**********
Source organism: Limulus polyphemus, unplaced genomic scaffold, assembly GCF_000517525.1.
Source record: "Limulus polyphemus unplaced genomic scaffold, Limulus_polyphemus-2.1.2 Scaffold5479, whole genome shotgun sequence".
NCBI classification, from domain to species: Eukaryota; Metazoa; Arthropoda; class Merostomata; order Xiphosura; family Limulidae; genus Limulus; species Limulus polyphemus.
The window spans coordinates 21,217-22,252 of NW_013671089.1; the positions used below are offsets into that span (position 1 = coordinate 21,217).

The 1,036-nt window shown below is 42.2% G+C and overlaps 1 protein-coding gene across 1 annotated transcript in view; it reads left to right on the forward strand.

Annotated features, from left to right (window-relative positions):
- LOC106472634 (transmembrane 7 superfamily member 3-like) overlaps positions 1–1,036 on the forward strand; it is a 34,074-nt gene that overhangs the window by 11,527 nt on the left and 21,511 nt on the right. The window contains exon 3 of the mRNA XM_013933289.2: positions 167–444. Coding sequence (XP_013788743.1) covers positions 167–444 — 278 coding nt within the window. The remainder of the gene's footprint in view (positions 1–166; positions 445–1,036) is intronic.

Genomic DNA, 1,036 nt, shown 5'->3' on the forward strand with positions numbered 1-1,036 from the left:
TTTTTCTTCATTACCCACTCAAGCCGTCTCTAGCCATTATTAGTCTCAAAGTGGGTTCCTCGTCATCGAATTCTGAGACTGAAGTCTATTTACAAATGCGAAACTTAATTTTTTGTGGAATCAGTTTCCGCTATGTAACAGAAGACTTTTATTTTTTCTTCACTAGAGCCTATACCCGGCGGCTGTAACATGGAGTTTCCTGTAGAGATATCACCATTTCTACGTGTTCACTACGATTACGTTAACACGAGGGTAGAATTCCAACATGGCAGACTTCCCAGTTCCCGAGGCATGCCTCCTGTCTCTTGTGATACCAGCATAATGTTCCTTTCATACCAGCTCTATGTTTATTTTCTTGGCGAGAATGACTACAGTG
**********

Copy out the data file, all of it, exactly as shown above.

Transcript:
Source organism: Limulus polyphemus, unplaced genomic scaffold, assembly GCF_000517525.1.
Source record: "Limulus polyphemus unplaced genomic scaffold, Limulus_polyphemus-2.1.2 Scaffold5479, whole genome shotgun sequence".
NCBI classification, from domain to species: Eukaryota; Metazoa; Arthropoda; class Merostomata; order Xiphosura; family Limulidae; genus Limulus; species Limulus polyphemus.
The window spans coordinates 21,217-22,252 of NW_013671089.1; the positions used below are offsets into that span (position 1 = coordinate 21,217).

The 1,036-nt window shown below is 42.2% G+C and overlaps 1 protein-coding gene across 1 annotated transcript in view; it reads left to right on the forward strand.

Annotated features, from left to right (window-relative positions):
- LOC106472634 (transmembrane 7 superfamily member 3-like) overlaps positions 1–1,036 on the forward strand; it is a 34,074-nt gene that overhangs the window by 11,527 nt on the left and 21,511 nt on the right. The window contains exon 3 of the mRNA XM_013933289.2: positions 167–444. Coding sequence (XP_013788743.1) covers positions 167–444 — 278 coding nt within the window. The remainder of the gene's footprint in view (positions 1–166; positions 445–1,036) is intronic.

Genomic DNA, 1,036 nt, shown 5'->3' on the forward strand with positions numbered 1-1,036 from the left:
TTTTTCTTCATTACCCACTCAAGCCGTCTCTAGCCATTATTAGTCTCAAAGTGGGTTCCTCGTCATCGAATTCTGAGACTGAAGTCTATTTACAAATGCGAAACTTAATTTTTTGTGGAATCAGTTTCCGCTATGTAACAGAAGACTTTTATTTTTTCTTCACTAGAGCCTATACCCGGCGGCTGTAACATGGAGTTTCCTGTAGAGATATCACCATTTCTACGTGTTCACTACGATTACGTTAACACGAGGGTAGAATTCCAACATGGCAGACTTCCCAGTTCCCGAGGCATGCCTCCTGTCTCTTGTGATACCAGCATAATGTTCCTTTCATACCAGCTCTATGTTTATTTTCTTGGCGAGAATGACTACAGTG